"That is your gift, ion-nin. That your heart will always see your path clearly." Galadriel said to Rumil in parting. Rumil wasn't startled; his Nana often had trouble remembering that it was polite to wait for people to speak aloud before replying to their thoughts. His Adar beside his Naneth gave a long-suffering sigh, but Galadriel worried was more likely to forget the social niceties. And it was clear his Naneth was worried.
His sisters-by-law, Silwen and Eilunwen, had accompanied his mother, and both smiled mistily to see Lady Galadriel abandon dignity and throw her arms around her youngest son. Rumil returned the embrace gladly, though he wasn't surprised by it in the slightest. His Naneth wasn't normal, but all of her children knew she loved them. And not everyone's Naneth would wake a child from a nightmare with hot cider and a favorite snack already prepared, as she'd known they were likely to have a foul dream that night.
Galadriel stroked his face and stepped back, and Silwen hugged Rumil fiercely. "Be careful, sweetling." She said into his ear, and "And remember, when you are with the humans, not to use the Westron words my husband says when he is angry." Rumil nodded and promised, grateful for Silwen's love and care. She had been married to Haldir for over two thousand years, and was almost like another, more practical mother to him, as well as an oldest sister-by-law.
And then Rumil's arms were full of pale-haired, delicate Eilunwen, his brother Orophin's wife of only a few centuries, and the youngest of all of them by the better part of two centuries. "Don't get killed, or hurt." Eilunwen warned in her breathy, teasing voice. "For if you do, they'll never let you go anywhere by yourself again, and then who will uphold the honor of the youngest siblings?" Rumil laughed merrily, glad for Eilunwen's camraderie. She and Orophin were often in Greenwood or Imladris, but when Eilunwen was in Lothlorien with him, Rumil had an ally he could depend on in family squabbles.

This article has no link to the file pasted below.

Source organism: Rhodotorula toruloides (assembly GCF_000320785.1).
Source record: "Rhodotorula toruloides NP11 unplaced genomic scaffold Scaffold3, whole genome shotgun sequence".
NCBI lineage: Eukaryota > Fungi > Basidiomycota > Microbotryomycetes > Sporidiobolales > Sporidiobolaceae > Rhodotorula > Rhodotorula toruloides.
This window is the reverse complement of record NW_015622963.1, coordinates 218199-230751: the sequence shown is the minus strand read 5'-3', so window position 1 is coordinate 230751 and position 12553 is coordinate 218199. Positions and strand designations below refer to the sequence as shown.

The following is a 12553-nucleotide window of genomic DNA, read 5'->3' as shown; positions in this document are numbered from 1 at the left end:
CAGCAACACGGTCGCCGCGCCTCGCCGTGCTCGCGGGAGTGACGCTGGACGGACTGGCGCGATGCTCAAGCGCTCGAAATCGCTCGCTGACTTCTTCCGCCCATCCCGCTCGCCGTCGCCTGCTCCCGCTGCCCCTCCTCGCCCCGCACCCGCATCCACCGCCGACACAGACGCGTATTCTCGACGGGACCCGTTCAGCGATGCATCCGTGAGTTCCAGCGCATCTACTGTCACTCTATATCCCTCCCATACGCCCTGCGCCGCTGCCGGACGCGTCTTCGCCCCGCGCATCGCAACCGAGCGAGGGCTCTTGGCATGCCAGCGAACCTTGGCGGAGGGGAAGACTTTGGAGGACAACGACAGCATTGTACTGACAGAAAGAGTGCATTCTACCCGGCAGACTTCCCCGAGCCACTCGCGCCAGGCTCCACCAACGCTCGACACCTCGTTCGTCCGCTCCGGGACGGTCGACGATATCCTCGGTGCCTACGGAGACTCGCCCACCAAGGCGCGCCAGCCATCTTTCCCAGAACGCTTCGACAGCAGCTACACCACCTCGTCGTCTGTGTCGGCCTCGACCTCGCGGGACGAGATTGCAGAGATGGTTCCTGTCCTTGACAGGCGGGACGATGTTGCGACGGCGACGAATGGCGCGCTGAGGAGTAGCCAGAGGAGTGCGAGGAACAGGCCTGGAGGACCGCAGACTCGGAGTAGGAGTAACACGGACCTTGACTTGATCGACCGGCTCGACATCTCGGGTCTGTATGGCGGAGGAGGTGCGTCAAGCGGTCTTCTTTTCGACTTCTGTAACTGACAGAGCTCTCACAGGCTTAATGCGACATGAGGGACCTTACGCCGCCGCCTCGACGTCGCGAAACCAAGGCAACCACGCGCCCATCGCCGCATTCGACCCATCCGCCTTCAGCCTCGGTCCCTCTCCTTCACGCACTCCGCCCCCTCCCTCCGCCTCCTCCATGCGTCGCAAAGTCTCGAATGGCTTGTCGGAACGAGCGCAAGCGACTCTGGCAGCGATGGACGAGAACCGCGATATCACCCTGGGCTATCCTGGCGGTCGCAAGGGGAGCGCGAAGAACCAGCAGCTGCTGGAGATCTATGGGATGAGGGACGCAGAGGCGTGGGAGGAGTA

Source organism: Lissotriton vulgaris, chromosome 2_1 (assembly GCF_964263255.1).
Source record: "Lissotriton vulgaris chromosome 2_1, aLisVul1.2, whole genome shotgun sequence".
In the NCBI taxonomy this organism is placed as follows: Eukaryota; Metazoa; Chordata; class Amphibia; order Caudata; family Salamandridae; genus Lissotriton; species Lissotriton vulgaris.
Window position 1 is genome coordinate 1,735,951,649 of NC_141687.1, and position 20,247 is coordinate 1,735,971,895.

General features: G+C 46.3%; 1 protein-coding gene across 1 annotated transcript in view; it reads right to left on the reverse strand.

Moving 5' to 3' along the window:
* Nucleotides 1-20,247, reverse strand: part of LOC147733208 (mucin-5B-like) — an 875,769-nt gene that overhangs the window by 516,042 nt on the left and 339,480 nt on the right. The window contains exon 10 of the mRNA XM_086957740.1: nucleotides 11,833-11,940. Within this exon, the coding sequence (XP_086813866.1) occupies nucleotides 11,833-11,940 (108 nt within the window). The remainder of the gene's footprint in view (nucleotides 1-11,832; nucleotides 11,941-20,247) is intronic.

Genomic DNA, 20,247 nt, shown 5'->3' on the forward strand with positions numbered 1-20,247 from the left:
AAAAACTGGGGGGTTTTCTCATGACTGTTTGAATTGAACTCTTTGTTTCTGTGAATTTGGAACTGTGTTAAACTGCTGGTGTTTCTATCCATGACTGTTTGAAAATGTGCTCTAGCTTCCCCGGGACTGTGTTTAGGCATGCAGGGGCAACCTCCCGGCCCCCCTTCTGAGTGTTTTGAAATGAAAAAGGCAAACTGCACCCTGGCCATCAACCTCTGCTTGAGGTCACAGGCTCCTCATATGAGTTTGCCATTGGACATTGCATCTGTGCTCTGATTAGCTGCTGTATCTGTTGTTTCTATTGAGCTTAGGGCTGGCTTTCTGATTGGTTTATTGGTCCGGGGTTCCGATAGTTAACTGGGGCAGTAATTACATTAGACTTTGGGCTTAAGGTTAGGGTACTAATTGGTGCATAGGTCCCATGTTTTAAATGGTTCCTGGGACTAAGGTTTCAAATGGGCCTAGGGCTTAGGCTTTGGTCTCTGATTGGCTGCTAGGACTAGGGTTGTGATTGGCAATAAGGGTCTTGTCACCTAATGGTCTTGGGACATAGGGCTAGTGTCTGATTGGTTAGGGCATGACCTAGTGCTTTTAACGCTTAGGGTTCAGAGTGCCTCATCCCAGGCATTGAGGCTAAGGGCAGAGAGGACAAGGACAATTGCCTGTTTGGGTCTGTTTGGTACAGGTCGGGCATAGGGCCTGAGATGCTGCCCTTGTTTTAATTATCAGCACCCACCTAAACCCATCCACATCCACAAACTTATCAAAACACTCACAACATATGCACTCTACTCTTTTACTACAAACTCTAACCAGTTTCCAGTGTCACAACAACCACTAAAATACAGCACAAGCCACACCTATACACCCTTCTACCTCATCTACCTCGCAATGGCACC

Then Eilunwen stepped aside, and Lord Celeborn looked on his youngest son with affectionate, worried eyes. "Listen to Faronglas, as well as to your heart." Rumil's Adar told him sternly. "For Faronglas has fought against Sauron's forces twice before, and may know tricks you and yours recognize not. Tell Estel to listen to Faron, too."
Rumil nodded obediently, clasping his Adar's arm and allowing himself to be pulled into a hug by the stern war-leader of Lothlorien. Few outside the family were aware, but Lord Celeborn was a loving father, as well as a great statesman and leader of elves. All around Rumil, the elves who were to accompany him were saying farewell to their own loved ones, but Rumil sensed surprise at seeing the Lord and Lady of the Wood acting like any other parents.